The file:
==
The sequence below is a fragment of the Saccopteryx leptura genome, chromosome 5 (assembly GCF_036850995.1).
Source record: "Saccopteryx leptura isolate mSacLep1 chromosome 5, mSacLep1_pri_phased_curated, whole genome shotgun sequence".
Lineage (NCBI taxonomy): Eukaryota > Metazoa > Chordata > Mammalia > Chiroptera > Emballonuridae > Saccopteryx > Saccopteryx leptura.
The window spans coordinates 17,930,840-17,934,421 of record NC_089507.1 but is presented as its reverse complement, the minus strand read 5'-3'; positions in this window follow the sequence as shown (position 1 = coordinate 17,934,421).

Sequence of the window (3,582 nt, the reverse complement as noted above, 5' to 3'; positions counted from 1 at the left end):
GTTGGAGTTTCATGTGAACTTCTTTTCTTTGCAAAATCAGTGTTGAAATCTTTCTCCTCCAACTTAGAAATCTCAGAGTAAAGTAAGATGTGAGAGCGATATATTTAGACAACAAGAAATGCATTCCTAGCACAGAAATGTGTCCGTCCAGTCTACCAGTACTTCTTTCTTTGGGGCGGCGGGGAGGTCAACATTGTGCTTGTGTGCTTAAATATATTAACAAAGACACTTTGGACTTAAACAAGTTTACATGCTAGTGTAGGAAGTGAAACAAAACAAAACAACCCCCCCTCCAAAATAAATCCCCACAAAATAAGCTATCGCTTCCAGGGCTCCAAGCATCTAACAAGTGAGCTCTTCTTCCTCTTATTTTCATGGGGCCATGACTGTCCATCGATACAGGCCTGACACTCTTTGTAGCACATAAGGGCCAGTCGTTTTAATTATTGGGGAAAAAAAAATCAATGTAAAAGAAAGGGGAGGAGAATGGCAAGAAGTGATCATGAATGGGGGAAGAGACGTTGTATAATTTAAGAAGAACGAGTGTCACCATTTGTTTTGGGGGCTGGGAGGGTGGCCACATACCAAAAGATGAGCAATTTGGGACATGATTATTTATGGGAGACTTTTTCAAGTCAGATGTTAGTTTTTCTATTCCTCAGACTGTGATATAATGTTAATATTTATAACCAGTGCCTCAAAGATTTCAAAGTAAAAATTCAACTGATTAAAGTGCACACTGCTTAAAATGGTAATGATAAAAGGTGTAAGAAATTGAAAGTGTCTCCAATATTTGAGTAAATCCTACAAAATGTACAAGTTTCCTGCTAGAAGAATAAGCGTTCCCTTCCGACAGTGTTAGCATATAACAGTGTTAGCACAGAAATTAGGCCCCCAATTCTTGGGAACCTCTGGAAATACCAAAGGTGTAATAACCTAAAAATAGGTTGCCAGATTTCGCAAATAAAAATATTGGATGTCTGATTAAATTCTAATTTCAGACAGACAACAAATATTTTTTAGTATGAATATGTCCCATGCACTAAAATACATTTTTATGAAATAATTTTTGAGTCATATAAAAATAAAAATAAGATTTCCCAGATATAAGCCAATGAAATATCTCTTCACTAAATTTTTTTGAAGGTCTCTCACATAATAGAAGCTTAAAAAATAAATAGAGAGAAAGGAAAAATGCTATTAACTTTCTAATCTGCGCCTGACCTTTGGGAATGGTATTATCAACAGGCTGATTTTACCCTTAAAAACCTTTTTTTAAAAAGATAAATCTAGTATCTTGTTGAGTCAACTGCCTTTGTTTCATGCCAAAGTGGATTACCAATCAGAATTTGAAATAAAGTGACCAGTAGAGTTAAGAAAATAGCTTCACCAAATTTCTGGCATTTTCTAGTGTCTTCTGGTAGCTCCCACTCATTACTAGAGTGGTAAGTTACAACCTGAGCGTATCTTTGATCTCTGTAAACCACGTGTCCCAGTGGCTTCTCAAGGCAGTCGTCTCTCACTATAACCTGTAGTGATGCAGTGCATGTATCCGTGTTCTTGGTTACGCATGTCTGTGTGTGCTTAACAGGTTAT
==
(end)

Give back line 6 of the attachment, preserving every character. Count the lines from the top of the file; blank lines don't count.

GTTGGAGTTTCATGTGAACTTCTTTTCTTTGCAAAATCAGTGTTGAAATCTTTCTCCTCCAACTTAGAAATCTCAGAGTAAAGTAAGATGTGAGAGCGATATATTTAGACAACAAGAAATGCATTCCTAGCACAGAAATGTGTCCGTCCAGTCTACCAGTACTTCTTTCTTTGGGGCGGCGGGGAGGTCAACATTGTGCTTGTGTGCTTAAATATATTAACAAAGACACTTTGGACTTAAACAAGTTTACATGCTAGTGTAGGAAGTGAAACAAAACAAAACAACCCCCCCTCCAAAATAAATCCCCACAAAATAAGCTATCGCTTCCAGGGCTCCAAGCATCTAACAAGTGAGCTCTTCTTCCTCTTATTTTCATGGGGCCATGACTGTCCATCGATACAGGCCTGACACTCTTTGTAGCACATAAGGGCCAGTCGTTTTAATTATTGGGGAAAAAAAAATCAATGTAAAAGAAAGGGGAGGAGAATGGCAAGAAGTGATCATGAATGGGGGAAGAGACGTTGTATAATTTAAGAAGAACGAGTGTCACCATTTGTTTTGGGGGCTGGGAGGGTGGCCACATACCAAAAGATGAGCAATTTGGGACATGATTATTTATGGGAGACTTTTTCAAGTCAGATGTTAGTTTTTCTATTCCTCAGACTGTGATATAATGTTAATATTTATAACCAGTGCCTCAAAGATTTCAAAGTAAAAATTCAACTGATTAAAGTGCACACTGCTTAAAATGGTAATGATAAAAGGTGTAAGAAATTGAAAGTGTCTCCAATATTTGAGTAAATCCTACAAAATGTACAAGTTTCCTGCTAGAAGAATAAGCGTTCCCTTCCGACAGTGTTAGCATATAACAGTGTTAGCACAGAAATTAGGCCCCCAATTCTTGGGAACCTCTGGAAATACCAAAGGTGTAATAACCTAAAAATAGGTTGCCAGATTTCGCAAATAAAAATATTGGATGTCTGATTAAATTCTAATTTCAGACAGACAACAAATATTTTTTAGTATGAATATGTCCCATGCACTAAAATACATTTTTATGAAATAATTTTTGAGTCATATAAAAATAAAAATAAGATTTCCCAGATATAAGCCAATGAAATATCTCTTCACTAAATTTTTTTGAAGGTCTCTCACATAATAGAAGCTTAAAAAATAAATAGAGAGAAAGGAAAAATGCTATTAACTTTCTAATCTGCGCCTGACCTTTGGGAATGGTATTATCAACAGGCTGATTTTACCCTTAAAAACCTTTTTTTAAAAAGATAAATCTAGTATCTTGTTGAGTCAACTGCCTTTGTTTCATGCCAAAGTGGATTACCAATCAGAATTTGAAATAAAGTGACCAGTAGAGTTAAGAAAATAGCTTCACCAAATTTCTGGCATTTTCTAGTGTCTTCTGGTAGCTCCCACTCATTACTAGAGTGGTAAGTTACAACCTGAGCGTATCTTTGATCTCTGTAAACCACGTGTCCCAGTGGCTTCTCAAGGCAGTCGTCTCTCACTATAACCTGTAGTGATGCAGTGCATGTATCCGTGTTCTTGGTTACGCATGTCTGTGTGTGCTTAACAGGTTAT